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United States v. Arrington

decided: January 23, 1989.


Appeal from an order denying defendants' motions to dismiss indictment on the ground that retrial is barred by the double jeopardy clause, entered in the United States District Court for the Southern District of New York (Thomas P. Griesa, Judge). Affirmed.

Lumbard, Van Graafeiland, and Altimari, Circuit Judges.

Author: Altimari

ALTIMARI, Circuit Judge:

Defendants-appellants Claddis Arrington, Brooks Gregory Davis, Mary Ferguson Davis, and Wayne Davis appeal from an order entered in the United States District Court for the Southern District of New York (Griesa, J.), which denied their motions under Fed. R. Crim. P. 12(b)(1) to dismiss criminal charges against them. Defendants were charged with various offenses arising from participation in a conspiracy to distribute narcotics. Soon after the commencement of trial, the government informed the court of an alleged plot to silence witnesses, and the possible involvement of counsel for Brooks Davis in that plot. On April 28, 1988, the court declared a mistrial as to Arrington and Wayne Davis. On May 2, 1988, mistrials were declared as to Brooks and Mary Davis.

After the government announced that it intended to retry all four defendants, the defendants moved to dismiss the charges. The defendants argued that retrial is barred by the double jeopardy clause because there was no "manifest necessity" to declare the mistrials. Defendants renew this argument on appeal. For the reasons stated below, we affirm the decision of the district court as to all defendants.


In a superseding indictment filed March 26, 1988, Arrington, Brooks Davis, Mary Davis, and Wayne Davis were charged, inter alia, with conspiring to possess and distribute narcotics in violation of 18 U.S.C. ยง 841. The government alleged that defendants were part of a large-scale narcotics distribution organization, in which Brooks Davis was king-pin, Wayne Davis was lieutenant, Arrington was a dealer, and Mary Davis supplied customers.

Among the witnesses the government intended to call to testify at trial were Keith Greene and Henri Mitchell. Both Greene and Mitchell had pleaded guilty to narcotics offenses and entered into cooperation agreements with the government. Prior to trial, however, Greene and Mitchell each gave sworn statements to defense counsel recanting previous sworn statements they had given to the government. The government also intended to call Isaac Diggins, an informant who had secretly recorded conversations with Arrington and Brooks Davis. Two days before trial was to begin, however, Diggins was shot.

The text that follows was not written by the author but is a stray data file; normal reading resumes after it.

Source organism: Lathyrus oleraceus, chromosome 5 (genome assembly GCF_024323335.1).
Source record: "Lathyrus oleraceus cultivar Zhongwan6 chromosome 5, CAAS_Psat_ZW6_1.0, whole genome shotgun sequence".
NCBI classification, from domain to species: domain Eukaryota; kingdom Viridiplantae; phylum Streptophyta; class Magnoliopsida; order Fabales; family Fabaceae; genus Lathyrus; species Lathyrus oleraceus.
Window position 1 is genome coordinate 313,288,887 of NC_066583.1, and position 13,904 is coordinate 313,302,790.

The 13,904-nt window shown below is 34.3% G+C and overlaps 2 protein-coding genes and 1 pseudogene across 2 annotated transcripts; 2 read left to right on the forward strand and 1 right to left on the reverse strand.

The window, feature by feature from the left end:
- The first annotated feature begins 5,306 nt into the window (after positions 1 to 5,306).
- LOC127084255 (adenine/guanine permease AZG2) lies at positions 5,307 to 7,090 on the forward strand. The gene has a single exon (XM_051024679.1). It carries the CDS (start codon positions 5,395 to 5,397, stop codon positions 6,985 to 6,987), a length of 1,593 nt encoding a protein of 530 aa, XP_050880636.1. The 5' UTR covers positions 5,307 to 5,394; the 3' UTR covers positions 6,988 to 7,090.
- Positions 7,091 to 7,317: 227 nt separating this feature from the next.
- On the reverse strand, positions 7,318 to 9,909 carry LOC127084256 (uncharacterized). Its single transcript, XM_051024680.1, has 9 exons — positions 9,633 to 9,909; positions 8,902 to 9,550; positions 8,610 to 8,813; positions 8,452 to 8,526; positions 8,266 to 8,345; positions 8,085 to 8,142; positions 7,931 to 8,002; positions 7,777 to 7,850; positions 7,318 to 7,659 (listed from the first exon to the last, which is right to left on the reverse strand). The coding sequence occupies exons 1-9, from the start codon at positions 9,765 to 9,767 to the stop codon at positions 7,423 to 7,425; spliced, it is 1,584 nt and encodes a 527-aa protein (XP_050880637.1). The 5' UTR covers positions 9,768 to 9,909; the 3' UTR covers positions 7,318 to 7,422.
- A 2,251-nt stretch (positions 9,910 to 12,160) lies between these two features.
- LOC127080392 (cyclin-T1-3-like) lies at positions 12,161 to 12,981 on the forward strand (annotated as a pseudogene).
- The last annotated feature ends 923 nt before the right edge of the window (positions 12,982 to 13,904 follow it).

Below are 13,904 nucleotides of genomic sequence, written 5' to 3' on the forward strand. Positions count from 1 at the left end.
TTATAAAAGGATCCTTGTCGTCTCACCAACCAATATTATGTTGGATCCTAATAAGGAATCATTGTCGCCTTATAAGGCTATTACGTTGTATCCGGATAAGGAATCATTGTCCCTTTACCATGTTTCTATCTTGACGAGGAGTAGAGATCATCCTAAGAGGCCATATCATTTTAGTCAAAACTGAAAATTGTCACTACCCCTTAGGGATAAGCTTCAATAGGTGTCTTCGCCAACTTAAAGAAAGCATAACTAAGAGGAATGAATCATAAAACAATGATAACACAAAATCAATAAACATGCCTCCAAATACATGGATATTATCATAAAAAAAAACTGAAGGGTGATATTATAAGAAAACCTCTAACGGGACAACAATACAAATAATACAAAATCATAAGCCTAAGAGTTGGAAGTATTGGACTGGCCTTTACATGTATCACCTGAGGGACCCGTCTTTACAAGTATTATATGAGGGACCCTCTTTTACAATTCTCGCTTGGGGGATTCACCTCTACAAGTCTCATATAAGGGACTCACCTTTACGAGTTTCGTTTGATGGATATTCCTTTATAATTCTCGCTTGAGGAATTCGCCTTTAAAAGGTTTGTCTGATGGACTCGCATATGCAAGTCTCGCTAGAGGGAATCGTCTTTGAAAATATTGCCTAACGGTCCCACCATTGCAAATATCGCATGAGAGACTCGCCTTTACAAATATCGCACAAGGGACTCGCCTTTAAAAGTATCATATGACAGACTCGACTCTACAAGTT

On April 10, 1988, the day after the shooting, Aaron Harper confessed to his role in the attempted murder of Diggins. Harper told the government that Wayne Davis had called him a few weeks earlier and asked for his help in locating and murdering potential witnesses in the upcoming trial. Harper further related that on April 9, 1988, defendant Arrington and another unidentified man ordered Harper, upon threat of death to himself or his family, to arrange for Diggins to be at a specified location that night so that he could be killed. Harper complied. On April 28, Harper entered guilty pleas to charges arising from his involvement in both the Diggins shooting and drug transactions with Wayne Davis.

On April 11, 1988, the first day of jury selection, the government made various motions based on the information furnished to it by Harper, whose identity was kept confidential. The court granted motions for an anonymous jury and to remand Arrington, Mary Davis, and Wayne Davis, who had been released on bail, but denied a motion for a continuance.

After the defendants were returned to custody, Harper was inadvertently placed in the same holding cell in the Metropolitan Correctional Center ("MCC") as Arrington, Brooks Davis, and Wayne Davis. A conversation ensued between the men, at the end of which Brooks Davis stated that he would send his lawyer to see Harper. Harper testified that Brooks Davis told him that the purpose of the lawyer's visit was for Harper to sign a paper stating that he "ain't going to testify." The next morning, Robert Simels, who was Brooks Davis' counsel, visited Harper alone at the MCC. What occurred at this meeting is not clear.